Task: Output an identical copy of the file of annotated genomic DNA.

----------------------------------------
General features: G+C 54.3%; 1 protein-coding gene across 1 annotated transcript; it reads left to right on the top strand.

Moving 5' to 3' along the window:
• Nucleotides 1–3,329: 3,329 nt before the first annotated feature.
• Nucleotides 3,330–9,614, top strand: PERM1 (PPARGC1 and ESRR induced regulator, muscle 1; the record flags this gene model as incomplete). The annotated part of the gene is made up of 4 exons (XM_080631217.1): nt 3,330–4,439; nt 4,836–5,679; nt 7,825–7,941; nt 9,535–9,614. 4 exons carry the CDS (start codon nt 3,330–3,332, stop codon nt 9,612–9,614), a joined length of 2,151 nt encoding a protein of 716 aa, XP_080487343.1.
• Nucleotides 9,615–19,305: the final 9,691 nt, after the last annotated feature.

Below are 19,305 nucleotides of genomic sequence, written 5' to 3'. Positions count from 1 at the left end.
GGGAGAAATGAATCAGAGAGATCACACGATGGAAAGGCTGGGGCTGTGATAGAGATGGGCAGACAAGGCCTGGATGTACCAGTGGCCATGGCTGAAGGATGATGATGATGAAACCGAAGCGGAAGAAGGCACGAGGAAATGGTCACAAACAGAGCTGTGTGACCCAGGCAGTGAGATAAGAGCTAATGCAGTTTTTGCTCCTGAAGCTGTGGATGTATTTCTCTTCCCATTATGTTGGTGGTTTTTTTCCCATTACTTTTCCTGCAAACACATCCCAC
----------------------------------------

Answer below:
General features: G+C 54.3%; 1 protein-coding gene across 1 annotated transcript; it reads left to right on the top strand.

Moving 5' to 3' along the window:
• Nucleotides 1–3,329: 3,329 nt before the first annotated feature.
• Nucleotides 3,330–9,614, top strand: PERM1 (PPARGC1 and ESRR induced regulator, muscle 1; the record flags this gene model as incomplete). The annotated part of the gene is made up of 4 exons (XM_080631217.1): nt 3,330–4,439; nt 4,836–5,679; nt 7,825–7,941; nt 9,535–9,614. 4 exons carry the CDS (start codon nt 3,330–3,332, stop codon nt 9,612–9,614), a joined length of 2,151 nt encoding a protein of 716 aa, XP_080487343.1.
• Nucleotides 9,615–19,305: the final 9,691 nt, after the last annotated feature.

Below are 19,305 nucleotides of genomic sequence, written 5' to 3'. Positions count from 1 at the left end.
GGGAGAAATGAATCAGAGAGATCACACGATGGAAAGGCTGGGGCTGTGATAGAGATGGGCAGACAAGGCCTGGATGTACCAGTGGCCATGGCTGAAGGATGATGATGATGAAACCGAAGCGGAAGAAGGCACGAGGAAATGGTCACAAACAGAGCTGTGTGACCCAGGCAGTGAGATAAGAGCTAATGCAGTTTTTGCTCCTGAAGCTGTGGATGTATTTCTCTTCCCATTATGTTGGTGGTTTTTTTCCCATTACTTTTCCTGCAAACACATCCCAC